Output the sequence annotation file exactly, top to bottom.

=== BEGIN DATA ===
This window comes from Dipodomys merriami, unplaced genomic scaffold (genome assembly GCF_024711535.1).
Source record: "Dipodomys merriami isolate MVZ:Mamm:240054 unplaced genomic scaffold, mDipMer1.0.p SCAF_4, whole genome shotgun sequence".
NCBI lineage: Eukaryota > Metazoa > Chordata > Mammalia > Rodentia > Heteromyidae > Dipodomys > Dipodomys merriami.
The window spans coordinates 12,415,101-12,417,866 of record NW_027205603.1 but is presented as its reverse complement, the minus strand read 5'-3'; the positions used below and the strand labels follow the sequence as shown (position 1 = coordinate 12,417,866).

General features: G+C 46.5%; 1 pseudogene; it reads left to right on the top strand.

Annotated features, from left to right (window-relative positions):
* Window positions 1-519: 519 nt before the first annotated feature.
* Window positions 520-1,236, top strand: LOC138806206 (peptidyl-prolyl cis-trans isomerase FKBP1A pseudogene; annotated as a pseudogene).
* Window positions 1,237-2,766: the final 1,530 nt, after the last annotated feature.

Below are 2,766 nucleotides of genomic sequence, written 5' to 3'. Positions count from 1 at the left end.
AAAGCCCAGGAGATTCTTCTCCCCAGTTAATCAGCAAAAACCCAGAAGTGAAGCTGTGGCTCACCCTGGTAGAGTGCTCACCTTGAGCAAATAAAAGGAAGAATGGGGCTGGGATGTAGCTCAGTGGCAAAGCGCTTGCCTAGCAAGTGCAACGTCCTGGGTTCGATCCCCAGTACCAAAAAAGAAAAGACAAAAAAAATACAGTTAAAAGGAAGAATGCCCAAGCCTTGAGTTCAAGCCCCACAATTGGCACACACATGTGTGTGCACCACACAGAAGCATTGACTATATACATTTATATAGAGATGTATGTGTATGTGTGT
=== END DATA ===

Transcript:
This window comes from Dipodomys merriami, unplaced genomic scaffold (genome assembly GCF_024711535.1).
Source record: "Dipodomys merriami isolate MVZ:Mamm:240054 unplaced genomic scaffold, mDipMer1.0.p SCAF_4, whole genome shotgun sequence".
NCBI lineage: Eukaryota > Metazoa > Chordata > Mammalia > Rodentia > Heteromyidae > Dipodomys > Dipodomys merriami.
The window spans coordinates 12,415,101-12,417,866 of record NW_027205603.1 but is presented as its reverse complement, the minus strand read 5'-3'; the positions used below and the strand labels follow the sequence as shown (position 1 = coordinate 12,417,866).

General features: G+C 46.5%; 1 pseudogene; it reads left to right on the top strand.

Annotated features, from left to right (window-relative positions):
* Window positions 1-519: 519 nt before the first annotated feature.
* Window positions 520-1,236, top strand: LOC138806206 (peptidyl-prolyl cis-trans isomerase FKBP1A pseudogene; annotated as a pseudogene).
* Window positions 1,237-2,766: the final 1,530 nt, after the last annotated feature.

Below are 2,766 nucleotides of genomic sequence, written 5' to 3'. Positions count from 1 at the left end.
AAAGCCCAGGAGATTCTTCTCCCCAGTTAATCAGCAAAAACCCAGAAGTGAAGCTGTGGCTCACCCTGGTAGAGTGCTCACCTTGAGCAAATAAAAGGAAGAATGGGGCTGGGATGTAGCTCAGTGGCAAAGCGCTTGCCTAGCAAGTGCAACGTCCTGGGTTCGATCCCCAGTACCAAAAAAGAAAAGACAAAAAAAATACAGTTAAAAGGAAGAATGCCCAAGCCTTGAGTTCAAGCCCCACAATTGGCACACACATGTGTGTGCACCACACAGAAGCATTGACTATATACATTTATATAGAGATGTATGTGTATGTGTGT